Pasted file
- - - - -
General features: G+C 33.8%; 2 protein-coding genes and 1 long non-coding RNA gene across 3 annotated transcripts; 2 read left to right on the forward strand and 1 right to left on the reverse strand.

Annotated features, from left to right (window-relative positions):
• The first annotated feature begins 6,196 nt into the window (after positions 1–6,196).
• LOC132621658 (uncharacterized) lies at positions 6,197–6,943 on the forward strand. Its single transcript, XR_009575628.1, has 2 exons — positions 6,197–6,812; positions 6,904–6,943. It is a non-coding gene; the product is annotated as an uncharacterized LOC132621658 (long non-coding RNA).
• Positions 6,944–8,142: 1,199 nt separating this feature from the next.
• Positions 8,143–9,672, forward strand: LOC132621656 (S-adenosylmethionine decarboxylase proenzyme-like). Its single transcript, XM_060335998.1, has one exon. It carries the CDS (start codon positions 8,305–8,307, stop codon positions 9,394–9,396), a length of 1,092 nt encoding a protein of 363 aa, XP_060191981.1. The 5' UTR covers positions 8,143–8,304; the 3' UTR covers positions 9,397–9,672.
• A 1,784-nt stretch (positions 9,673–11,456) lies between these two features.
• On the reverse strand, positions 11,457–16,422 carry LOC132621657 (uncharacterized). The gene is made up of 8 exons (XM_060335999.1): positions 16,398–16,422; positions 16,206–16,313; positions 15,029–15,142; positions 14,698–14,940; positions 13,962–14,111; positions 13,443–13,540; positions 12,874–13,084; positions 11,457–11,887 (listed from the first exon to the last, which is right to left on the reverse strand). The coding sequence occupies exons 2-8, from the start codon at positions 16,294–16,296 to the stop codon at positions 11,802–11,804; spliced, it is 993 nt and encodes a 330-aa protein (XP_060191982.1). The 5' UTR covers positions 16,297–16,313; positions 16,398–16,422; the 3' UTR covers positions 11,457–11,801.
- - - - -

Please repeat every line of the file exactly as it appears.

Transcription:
General features: G+C 33.8%; 2 protein-coding genes and 1 long non-coding RNA gene across 3 annotated transcripts; 2 read left to right on the forward strand and 1 right to left on the reverse strand.

Annotated features, from left to right (window-relative positions):
• The first annotated feature begins 6,196 nt into the window (after positions 1–6,196).
• LOC132621658 (uncharacterized) lies at positions 6,197–6,943 on the forward strand. Its single transcript, XR_009575628.1, has 2 exons — positions 6,197–6,812; positions 6,904–6,943. It is a non-coding gene; the product is annotated as an uncharacterized LOC132621658 (long non-coding RNA).
• Positions 6,944–8,142: 1,199 nt separating this feature from the next.
• Positions 8,143–9,672, forward strand: LOC132621656 (S-adenosylmethionine decarboxylase proenzyme-like). Its single transcript, XM_060335998.1, has one exon. It carries the CDS (start codon positions 8,305–8,307, stop codon positions 9,394–9,396), a length of 1,092 nt encoding a protein of 363 aa, XP_060191981.1. The 5' UTR covers positions 8,143–8,304; the 3' UTR covers positions 9,397–9,672.
• A 1,784-nt stretch (positions 9,673–11,456) lies between these two features.
• On the reverse strand, positions 11,457–16,422 carry LOC132621657 (uncharacterized). The gene is made up of 8 exons (XM_060335999.1): positions 16,398–16,422; positions 16,206–16,313; positions 15,029–15,142; positions 14,698–14,940; positions 13,962–14,111; positions 13,443–13,540; positions 12,874–13,084; positions 11,457–11,887 (listed from the first exon to the last, which is right to left on the reverse strand). The coding sequence occupies exons 2-8, from the start codon at positions 16,294–16,296 to the stop codon at positions 11,802–11,804; spliced, it is 993 nt and encodes a 330-aa protein (XP_060191982.1). The 5' UTR covers positions 16,297–16,313; positions 16,398–16,422; the 3' UTR covers positions 11,457–11,801.